Is it time to reassess prescribing practices on beta-lactams when it comes to patients with penicillin allergies? The answer is an unquestionable, “Yes!” according to Meghan Jeffres, PharmD.
Is it time to reassess prescribing practices on beta-lactams when it comes to patients with penicillin allergies? The answer is an unquestionable, “Yes!” according to Meghan Jeffres, PharmD, Assistant Professor in the Department of Clinical Pharmacy at the University of Colorado, Skaggs School of Pharmacy and Pharmaceutical Sciences, in Aurora, CO.
Dr. Jeffres spoke about the issues penicillin allergies present to practitioners, at the recent Society of Infectious Disease Pharmacists (SIDP) Society Day at the ASM Microbe 2017 conference on June 1, 2017, particularly considering the recent introduction of the PRE-PEN, a test for a penicillin allergy being used at many hospitals across the country.
According to Dr. Jeffres, the majority of penicillin allergy labels indicated for patients are inaccurate, and it is this inaccuracy that leads to an increase in the use of secondary antibiotics (such as vancomycin and fluoroquinolones). This increased use is potentially leading to an increase in resistant infections. In addition, further data has shown that the mislabeling of penicillin allergies has led to an increase in treatment failures and an overall cost increase to the patient.
Ask any practitioner, though, and once a patient is labeled as having a penicillin allergy, it’s hard to “declassify” them. When a prescriber goes to prescribe a preferred antibiotic to that patient, red flags abound in the electronic medical record on potential cross-reactivity for that antibiotic class for the patient. Dr. Jeffres argues, however, that we should not be looking at cross-reactivity among drug classes, but rather, between specific antibiotics, even within class.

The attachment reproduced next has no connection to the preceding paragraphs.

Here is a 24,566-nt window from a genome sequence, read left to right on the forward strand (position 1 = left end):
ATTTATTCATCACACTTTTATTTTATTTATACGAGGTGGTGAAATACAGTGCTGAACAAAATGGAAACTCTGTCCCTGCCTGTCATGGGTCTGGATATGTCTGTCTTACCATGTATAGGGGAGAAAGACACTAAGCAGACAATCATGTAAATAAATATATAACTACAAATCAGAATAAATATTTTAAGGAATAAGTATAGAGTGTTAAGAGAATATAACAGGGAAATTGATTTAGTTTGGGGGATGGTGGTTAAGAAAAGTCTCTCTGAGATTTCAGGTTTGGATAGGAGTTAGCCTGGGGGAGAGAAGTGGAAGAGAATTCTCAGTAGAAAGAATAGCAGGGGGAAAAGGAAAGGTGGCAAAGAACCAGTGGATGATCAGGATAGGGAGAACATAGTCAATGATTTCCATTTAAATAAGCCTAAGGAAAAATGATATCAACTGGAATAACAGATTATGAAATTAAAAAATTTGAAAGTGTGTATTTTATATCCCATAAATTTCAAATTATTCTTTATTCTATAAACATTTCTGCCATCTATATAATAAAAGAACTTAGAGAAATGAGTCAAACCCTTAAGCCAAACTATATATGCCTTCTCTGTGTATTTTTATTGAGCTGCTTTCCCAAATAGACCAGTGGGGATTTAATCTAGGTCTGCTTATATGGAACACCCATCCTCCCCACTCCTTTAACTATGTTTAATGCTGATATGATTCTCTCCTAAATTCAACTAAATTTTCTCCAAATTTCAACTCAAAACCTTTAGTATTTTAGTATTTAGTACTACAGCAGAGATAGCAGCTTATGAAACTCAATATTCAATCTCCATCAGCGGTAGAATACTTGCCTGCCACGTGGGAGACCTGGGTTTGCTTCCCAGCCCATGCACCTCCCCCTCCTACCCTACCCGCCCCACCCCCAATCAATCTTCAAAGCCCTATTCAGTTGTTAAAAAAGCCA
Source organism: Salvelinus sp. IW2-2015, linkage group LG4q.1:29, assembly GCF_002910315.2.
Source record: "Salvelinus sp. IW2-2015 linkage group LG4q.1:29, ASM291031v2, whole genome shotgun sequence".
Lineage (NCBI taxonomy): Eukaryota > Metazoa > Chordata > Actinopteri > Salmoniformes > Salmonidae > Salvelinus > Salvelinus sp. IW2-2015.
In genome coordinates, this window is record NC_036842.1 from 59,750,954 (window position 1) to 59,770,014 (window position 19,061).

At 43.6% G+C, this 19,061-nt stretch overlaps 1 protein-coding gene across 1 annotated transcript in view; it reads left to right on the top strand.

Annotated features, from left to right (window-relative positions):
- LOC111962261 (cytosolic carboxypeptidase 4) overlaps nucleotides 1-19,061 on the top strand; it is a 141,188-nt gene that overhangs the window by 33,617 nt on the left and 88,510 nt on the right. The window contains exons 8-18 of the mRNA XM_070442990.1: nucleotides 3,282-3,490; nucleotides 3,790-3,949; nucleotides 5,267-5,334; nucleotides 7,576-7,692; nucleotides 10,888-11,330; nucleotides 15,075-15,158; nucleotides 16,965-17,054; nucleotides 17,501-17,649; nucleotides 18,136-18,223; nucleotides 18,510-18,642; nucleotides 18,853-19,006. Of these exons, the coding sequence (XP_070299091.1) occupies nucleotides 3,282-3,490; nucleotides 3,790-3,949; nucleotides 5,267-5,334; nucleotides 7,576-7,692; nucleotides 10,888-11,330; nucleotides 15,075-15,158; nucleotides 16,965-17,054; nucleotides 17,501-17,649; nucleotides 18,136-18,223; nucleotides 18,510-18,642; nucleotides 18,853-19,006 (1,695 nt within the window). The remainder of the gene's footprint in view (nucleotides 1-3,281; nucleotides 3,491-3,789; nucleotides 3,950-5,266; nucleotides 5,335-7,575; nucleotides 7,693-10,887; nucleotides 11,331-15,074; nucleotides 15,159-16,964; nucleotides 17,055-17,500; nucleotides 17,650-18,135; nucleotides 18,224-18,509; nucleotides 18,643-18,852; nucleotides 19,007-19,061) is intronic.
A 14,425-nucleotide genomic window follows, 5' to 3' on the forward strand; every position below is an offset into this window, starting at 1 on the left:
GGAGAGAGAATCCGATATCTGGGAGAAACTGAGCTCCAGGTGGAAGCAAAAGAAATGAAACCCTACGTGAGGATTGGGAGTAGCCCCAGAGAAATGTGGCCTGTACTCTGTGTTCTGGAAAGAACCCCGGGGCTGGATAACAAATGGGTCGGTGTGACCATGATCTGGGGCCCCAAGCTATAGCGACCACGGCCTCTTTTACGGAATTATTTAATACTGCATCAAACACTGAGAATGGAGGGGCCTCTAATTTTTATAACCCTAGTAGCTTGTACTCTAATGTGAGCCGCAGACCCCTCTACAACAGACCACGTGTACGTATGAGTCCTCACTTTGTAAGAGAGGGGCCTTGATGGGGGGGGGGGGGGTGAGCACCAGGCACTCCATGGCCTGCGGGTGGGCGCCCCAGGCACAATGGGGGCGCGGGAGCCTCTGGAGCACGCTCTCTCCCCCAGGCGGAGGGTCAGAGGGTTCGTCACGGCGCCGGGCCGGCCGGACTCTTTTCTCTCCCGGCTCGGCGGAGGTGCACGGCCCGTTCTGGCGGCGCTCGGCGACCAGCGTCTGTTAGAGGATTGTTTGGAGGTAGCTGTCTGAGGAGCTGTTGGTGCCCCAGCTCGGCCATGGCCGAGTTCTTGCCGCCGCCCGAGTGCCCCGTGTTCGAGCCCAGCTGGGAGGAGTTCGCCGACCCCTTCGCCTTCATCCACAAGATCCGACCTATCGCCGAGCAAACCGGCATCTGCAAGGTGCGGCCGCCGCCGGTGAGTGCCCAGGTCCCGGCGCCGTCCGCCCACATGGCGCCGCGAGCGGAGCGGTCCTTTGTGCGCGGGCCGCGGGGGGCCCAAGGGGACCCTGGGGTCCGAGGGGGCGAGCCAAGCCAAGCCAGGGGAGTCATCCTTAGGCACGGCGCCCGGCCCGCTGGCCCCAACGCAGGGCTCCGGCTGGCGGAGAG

For example, new research has shown that patients with a true-penicillin allergy tend to have similar reactions to those antibiotics that share a similar side chain with penicillin. To illustrate, Dr. Jeffres shared a chart (see Figure) with the audience showing the side chain similarities between cephalosporins and penicillin. She highlighted that cefoxitin and penicillin share a similar side chain, but cefazolin, for example, does not share a side chain with any beta-lactam.
Figure: Side Chain Similarities Between Cephalosporins and Penicillin1,2
1. Antunez et al. J Allergy Clin Immunol 2006;117:404-10.
2. DePestel et al. J Am Pharm Assoc. 2008;48(4):530-40.
Clinical data to support these findings include a study out of Italy which included patients with delayed onset reactions to penicillin.
The researchers performed skin and patch testing on 214 patients and found that none had reactions to beta-lactams with dis-similar side chains to penicillin including cefuroxime, ceftriaxone, or aztreonam. However, 20% of penicillin allergic patients were also allergic to either cephalexin, cefaclor, or cefadroxil. These three cephalosporins all have similar side chains to either ampicillin or amoxicillin.
Additional research includes a “robust” study of 24 individuals who were indicated to have immediate allergic reactions to cephalosporins.